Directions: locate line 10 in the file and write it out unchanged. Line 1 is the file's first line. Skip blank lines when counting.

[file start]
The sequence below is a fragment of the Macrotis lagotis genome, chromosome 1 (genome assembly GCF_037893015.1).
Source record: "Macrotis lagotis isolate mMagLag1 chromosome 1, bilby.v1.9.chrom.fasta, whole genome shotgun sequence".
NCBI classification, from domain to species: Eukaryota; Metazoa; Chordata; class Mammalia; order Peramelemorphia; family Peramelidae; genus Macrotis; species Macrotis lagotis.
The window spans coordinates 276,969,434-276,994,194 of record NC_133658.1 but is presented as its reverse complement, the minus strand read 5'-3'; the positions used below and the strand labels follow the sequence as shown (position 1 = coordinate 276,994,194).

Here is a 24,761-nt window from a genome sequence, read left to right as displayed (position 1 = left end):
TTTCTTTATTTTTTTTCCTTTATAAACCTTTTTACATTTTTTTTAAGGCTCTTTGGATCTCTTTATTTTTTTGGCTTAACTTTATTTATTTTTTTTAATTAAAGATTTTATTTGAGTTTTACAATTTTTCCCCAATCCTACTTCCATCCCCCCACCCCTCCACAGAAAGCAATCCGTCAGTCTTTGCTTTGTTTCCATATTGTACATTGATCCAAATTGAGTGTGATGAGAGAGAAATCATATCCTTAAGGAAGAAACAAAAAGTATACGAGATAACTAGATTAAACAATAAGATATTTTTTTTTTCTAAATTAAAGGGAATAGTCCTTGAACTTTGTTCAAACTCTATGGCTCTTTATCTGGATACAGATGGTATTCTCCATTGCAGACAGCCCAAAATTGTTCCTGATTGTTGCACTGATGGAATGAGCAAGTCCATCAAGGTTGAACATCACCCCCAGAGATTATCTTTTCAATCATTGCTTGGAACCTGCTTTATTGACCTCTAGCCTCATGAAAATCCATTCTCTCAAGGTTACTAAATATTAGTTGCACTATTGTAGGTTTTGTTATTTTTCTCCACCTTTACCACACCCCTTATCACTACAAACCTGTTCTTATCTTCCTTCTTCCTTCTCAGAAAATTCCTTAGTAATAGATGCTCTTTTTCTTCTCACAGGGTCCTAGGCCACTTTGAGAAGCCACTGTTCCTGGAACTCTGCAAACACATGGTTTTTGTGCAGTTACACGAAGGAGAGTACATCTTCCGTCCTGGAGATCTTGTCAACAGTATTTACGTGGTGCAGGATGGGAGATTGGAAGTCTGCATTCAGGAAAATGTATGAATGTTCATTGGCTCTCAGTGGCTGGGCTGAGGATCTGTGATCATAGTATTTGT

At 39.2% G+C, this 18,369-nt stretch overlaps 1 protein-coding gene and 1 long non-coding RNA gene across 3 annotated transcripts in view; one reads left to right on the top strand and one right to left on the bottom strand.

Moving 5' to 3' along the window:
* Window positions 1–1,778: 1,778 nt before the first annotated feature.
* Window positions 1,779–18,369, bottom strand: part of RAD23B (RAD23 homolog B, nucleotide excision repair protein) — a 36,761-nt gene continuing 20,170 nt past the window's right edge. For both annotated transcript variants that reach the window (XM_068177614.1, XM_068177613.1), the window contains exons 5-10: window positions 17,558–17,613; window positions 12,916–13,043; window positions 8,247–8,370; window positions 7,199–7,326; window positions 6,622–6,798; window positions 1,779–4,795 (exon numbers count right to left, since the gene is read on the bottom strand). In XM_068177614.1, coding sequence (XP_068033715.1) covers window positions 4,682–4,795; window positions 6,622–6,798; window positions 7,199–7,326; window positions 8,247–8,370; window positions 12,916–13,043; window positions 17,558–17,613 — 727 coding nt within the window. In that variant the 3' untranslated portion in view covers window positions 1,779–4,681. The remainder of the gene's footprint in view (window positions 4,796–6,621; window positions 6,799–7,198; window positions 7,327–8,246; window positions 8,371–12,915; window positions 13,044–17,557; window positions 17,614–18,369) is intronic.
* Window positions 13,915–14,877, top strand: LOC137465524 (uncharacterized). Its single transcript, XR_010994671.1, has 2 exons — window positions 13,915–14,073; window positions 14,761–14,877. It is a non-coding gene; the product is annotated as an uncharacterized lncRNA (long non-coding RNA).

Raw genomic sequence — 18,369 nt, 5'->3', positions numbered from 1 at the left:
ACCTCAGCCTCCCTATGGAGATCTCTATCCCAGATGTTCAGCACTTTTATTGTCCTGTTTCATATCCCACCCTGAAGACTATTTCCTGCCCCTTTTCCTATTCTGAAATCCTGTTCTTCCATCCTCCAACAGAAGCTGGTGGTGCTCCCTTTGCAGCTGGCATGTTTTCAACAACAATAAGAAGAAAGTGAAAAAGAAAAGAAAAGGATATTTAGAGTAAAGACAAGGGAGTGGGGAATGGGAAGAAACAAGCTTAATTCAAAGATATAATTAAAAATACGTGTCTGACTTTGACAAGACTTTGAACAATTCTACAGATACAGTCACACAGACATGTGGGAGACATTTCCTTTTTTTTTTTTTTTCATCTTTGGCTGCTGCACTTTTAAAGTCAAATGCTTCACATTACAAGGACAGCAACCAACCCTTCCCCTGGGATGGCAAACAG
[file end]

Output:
* Window positions 1,779–18,369, bottom strand: part of RAD23B (RAD23 homolog B, nucleotide excision repair protein) — a 36,761-nt gene continuing 20,170 nt past the window's right edge. For both annotated transcript variants that reach the window (XM_068177614.1, XM_068177613.1), the window contains exons 5-10: window positions 17,558–17,613; window positions 12,916–13,043; window positions 8,247–8,370; window positions 7,199–7,326; window positions 6,622–6,798; window positions 1,779–4,795 (exon numbers count right to left, since the gene is read on the bottom strand). In XM_068177614.1, coding sequence (XP_068033715.1) covers window positions 4,682–4,795; window positions 6,622–6,798; window positions 7,199–7,326; window positions 8,247–8,370; window positions 12,916–13,043; window positions 17,558–17,613 — 727 coding nt within the window. In that variant the 3' untranslated portion in view covers window positions 1,779–4,681. The remainder of the gene's footprint in view (window positions 4,796–6,621; window positions 6,799–7,198; window positions 7,327–8,246; window positions 8,371–12,915; window positions 13,044–17,557; window positions 17,614–18,369) is intronic.